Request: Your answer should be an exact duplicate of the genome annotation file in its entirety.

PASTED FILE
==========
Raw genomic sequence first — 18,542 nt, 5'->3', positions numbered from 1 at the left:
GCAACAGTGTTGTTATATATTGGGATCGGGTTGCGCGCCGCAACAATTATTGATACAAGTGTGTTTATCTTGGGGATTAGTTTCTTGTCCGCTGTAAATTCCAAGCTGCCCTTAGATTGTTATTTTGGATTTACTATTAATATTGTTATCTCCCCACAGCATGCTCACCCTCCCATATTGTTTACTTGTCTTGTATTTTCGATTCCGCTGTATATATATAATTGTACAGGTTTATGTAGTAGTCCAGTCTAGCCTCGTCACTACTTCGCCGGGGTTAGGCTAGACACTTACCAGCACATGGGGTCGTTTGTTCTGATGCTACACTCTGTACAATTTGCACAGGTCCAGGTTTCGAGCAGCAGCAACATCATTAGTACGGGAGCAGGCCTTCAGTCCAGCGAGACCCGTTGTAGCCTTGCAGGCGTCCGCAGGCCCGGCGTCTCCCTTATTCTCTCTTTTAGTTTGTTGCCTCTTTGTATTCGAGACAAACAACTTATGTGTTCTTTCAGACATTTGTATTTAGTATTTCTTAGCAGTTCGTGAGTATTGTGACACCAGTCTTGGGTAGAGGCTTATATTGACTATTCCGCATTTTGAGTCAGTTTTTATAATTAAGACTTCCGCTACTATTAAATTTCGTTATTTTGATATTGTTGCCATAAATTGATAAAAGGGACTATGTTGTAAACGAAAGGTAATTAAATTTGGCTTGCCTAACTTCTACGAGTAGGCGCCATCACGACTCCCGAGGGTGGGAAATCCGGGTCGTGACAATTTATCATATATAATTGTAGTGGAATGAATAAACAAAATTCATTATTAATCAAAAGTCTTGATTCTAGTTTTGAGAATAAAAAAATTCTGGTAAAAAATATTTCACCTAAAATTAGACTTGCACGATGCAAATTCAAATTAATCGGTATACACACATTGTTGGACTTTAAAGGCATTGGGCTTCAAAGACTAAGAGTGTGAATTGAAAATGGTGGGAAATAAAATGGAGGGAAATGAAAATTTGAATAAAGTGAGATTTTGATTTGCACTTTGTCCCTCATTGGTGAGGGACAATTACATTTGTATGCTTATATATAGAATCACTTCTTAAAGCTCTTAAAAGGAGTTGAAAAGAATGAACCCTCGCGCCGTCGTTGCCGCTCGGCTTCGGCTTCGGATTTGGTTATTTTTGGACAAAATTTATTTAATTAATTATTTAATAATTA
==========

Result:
Raw genomic sequence first — 18,542 nt, 5'->3', positions numbered from 1 at the left:
GCAACAGTGTTGTTATATATTGGGATCGGGTTGCGCGCCGCAACAATTATTGATACAAGTGTGTTTATCTTGGGGATTAGTTTCTTGTCCGCTGTAAATTCCAAGCTGCCCTTAGATTGTTATTTTGGATTTACTATTAATATTGTTATCTCCCCACAGCATGCTCACCCTCCCATATTGTTTACTTGTCTTGTATTTTCGATTCCGCTGTATATATATAATTGTACAGGTTTATGTAGTAGTCCAGTCTAGCCTCGTCACTACTTCGCCGGGGTTAGGCTAGACACTTACCAGCACATGGGGTCGTTTGTTCTGATGCTACACTCTGTACAATTTGCACAGGTCCAGGTTTCGAGCAGCAGCAACATCATTAGTACGGGAGCAGGCCTTCAGTCCAGCGAGACCCGTTGTAGCCTTGCAGGCGTCCGCAGGCCCGGCGTCTCCCTTATTCTCTCTTTTAGTTTGTTGCCTCTTTGTATTCGAGACAAACAACTTATGTGTTCTTTCAGACATTTGTATTTAGTATTTCTTAGCAGTTCGTGAGTATTGTGACACCAGTCTTGGGTAGAGGCTTATATTGACTATTCCGCATTTTGAGTCAGTTTTTATAATTAAGACTTCCGCTACTATTAAATTTCGTTATTTTGATATTGTTGCCATAAATTGATAAAAGGGACTATGTTGTAAACGAAAGGTAATTAAATTTGGCTTGCCTAACTTCTACGAGTAGGCGCCATCACGACTCCCGAGGGTGGGAAATCCGGGTCGTGACAATTTATCATATATAATTGTAGTGGAATGAATAAACAAAATTCATTATTAATCAAAAGTCTTGATTCTAGTTTTGAGAATAAAAAAATTCTGGTAAAAAATATTTCACCTAAAATTAGACTTGCACGATGCAAATTCAAATTAATCGGTATACACACATTGTTGGACTTTAAAGGCATTGGGCTTCAAAGACTAAGAGTGTGAATTGAAAATGGTGGGAAATAAAATGGAGGGAAATGAAAATTTGAATAAAGTGAGATTTTGATTTGCACTTTGTCCCTCATTGGTGAGGGACAATTACATTTGTATGCTTATATATAGAATCACTTCTTAAAGCTCTTAAAAGGAGTTGAAAAGAATGAACCCTCGCGCCGTCGTTGCCGCTCGGCTTCGGCTTCGGATTTGGTTATTTTTGGACAAAATTTATTTAATTAATTATTTAATAATTA